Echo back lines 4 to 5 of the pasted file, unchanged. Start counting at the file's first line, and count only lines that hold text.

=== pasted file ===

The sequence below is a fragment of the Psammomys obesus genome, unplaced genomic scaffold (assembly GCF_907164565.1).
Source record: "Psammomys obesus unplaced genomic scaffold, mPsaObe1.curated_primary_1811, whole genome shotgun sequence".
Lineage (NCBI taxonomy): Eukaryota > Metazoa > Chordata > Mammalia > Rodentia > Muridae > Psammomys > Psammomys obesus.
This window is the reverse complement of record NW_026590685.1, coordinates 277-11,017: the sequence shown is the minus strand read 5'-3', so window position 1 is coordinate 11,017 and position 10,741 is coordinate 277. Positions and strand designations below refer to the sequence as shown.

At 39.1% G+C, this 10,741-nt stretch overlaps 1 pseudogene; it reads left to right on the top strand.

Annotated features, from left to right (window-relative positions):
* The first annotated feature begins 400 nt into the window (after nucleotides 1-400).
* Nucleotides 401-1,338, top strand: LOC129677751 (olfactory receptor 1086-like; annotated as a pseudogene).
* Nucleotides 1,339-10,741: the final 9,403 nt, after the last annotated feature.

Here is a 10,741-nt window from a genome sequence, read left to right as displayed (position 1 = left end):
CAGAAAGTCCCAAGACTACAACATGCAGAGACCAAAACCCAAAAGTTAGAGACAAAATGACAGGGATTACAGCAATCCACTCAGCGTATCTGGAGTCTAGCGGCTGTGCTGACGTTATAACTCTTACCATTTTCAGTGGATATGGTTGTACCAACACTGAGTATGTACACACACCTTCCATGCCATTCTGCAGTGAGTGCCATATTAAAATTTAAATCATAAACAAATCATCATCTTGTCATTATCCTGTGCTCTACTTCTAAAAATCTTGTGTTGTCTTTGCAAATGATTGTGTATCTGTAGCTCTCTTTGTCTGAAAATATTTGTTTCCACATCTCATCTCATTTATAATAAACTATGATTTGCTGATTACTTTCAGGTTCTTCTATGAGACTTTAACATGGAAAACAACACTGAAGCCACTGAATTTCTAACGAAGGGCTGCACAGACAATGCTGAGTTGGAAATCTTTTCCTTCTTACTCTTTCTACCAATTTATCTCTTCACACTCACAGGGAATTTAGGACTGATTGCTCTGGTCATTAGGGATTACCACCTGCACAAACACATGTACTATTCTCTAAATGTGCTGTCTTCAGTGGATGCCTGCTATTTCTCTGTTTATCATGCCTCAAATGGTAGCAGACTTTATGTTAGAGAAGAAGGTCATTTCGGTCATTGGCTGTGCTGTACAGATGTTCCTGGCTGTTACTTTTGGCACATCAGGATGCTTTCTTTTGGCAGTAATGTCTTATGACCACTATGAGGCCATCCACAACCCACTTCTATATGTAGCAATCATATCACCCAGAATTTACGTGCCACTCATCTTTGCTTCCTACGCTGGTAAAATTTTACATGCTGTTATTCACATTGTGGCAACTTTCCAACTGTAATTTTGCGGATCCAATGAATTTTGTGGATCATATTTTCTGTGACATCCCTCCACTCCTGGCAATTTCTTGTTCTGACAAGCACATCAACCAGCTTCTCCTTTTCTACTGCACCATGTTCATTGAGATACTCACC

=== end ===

This window is the reverse complement of record NW_026590685.1, coordinates 277-11,017: the sequence shown is the minus strand read 5'-3', so window position 1 is coordinate 11,017 and position 10,741 is coordinate 277. Positions and strand designations below refer to the sequence as shown.

At 39.1% G+C, this 10,741-nt stretch overlaps 1 pseudogene; it reads left to right on the top strand.